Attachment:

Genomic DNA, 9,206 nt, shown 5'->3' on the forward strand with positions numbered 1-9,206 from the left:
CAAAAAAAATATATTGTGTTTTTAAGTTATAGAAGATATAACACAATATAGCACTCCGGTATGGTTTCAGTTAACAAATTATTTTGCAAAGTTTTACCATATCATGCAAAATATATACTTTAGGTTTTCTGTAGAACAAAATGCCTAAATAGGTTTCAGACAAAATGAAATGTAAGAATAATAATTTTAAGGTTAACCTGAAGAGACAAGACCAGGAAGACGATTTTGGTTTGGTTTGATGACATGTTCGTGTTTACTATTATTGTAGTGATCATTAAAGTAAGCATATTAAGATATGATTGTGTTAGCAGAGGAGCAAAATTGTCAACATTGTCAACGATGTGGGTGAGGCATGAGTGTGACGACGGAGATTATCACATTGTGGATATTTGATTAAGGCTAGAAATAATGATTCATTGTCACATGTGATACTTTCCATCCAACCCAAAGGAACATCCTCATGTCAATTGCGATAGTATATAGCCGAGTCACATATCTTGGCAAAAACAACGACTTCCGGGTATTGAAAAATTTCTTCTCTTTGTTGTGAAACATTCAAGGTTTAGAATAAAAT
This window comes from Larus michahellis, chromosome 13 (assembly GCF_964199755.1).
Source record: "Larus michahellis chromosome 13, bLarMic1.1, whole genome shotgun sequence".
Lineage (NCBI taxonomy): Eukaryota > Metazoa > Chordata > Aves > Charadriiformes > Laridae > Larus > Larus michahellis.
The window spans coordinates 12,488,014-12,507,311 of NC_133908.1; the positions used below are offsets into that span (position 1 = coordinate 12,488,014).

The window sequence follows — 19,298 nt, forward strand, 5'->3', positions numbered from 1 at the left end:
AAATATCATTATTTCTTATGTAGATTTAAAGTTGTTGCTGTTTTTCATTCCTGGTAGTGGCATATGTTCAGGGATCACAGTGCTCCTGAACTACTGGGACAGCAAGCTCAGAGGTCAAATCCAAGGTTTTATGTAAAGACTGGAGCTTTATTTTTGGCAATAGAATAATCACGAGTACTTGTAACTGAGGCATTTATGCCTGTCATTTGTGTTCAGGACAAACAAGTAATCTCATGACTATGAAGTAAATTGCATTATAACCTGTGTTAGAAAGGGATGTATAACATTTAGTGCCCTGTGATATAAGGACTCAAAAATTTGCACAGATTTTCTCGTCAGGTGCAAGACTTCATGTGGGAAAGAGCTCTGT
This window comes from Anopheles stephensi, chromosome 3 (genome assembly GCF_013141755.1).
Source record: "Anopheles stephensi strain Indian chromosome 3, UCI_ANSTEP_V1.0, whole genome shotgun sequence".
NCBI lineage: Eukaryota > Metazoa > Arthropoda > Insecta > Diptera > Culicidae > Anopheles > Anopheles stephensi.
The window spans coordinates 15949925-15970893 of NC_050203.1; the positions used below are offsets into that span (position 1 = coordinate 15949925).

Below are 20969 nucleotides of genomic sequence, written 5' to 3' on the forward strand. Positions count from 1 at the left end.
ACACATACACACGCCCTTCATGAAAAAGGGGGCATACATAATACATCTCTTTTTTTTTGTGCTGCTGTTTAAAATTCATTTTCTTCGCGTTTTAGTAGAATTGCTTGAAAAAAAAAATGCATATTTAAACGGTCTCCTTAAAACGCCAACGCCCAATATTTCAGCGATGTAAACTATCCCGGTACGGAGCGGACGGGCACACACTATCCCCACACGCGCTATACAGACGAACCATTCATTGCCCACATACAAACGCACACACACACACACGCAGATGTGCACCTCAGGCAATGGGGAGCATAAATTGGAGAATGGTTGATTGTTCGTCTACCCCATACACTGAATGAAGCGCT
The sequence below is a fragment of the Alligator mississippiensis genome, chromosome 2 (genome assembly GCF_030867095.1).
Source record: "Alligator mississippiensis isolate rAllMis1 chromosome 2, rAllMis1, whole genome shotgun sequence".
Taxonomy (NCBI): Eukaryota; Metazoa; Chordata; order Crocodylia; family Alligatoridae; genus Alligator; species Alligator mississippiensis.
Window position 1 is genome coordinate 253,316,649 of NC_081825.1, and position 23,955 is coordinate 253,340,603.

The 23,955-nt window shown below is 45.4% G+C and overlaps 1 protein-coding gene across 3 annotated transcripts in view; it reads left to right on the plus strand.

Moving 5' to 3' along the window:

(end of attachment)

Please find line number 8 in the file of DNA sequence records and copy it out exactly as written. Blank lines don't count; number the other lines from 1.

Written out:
AAATATCATTATTTCTTATGTAGATTTAAAGTTGTTGCTGTTTTTCATTCCTGGTAGTGGCATATGTTCAGGGATCACAGTGCTCCTGAACTACTGGGACAGCAAGCTCAGAGGTCAAATCCAAGGTTTTATGTAAAGACTGGAGCTTTATTTTTGGCAATAGAATAATCACGAGTACTTGTAACTGAGGCATTTATGCCTGTCATTTGTGTTCAGGACAAACAAGTAATCTCATGACTATGAAGTAAATTGCATTATAACCTGTGTTAGAAAGGGATGTATAACATTTAGTGCCCTGTGATATAAGGACTCAAAAATTTGCACAGATTTTCTCGTCAGGTGCAAGACTTCATGTGGGAAAGAGCTCTGT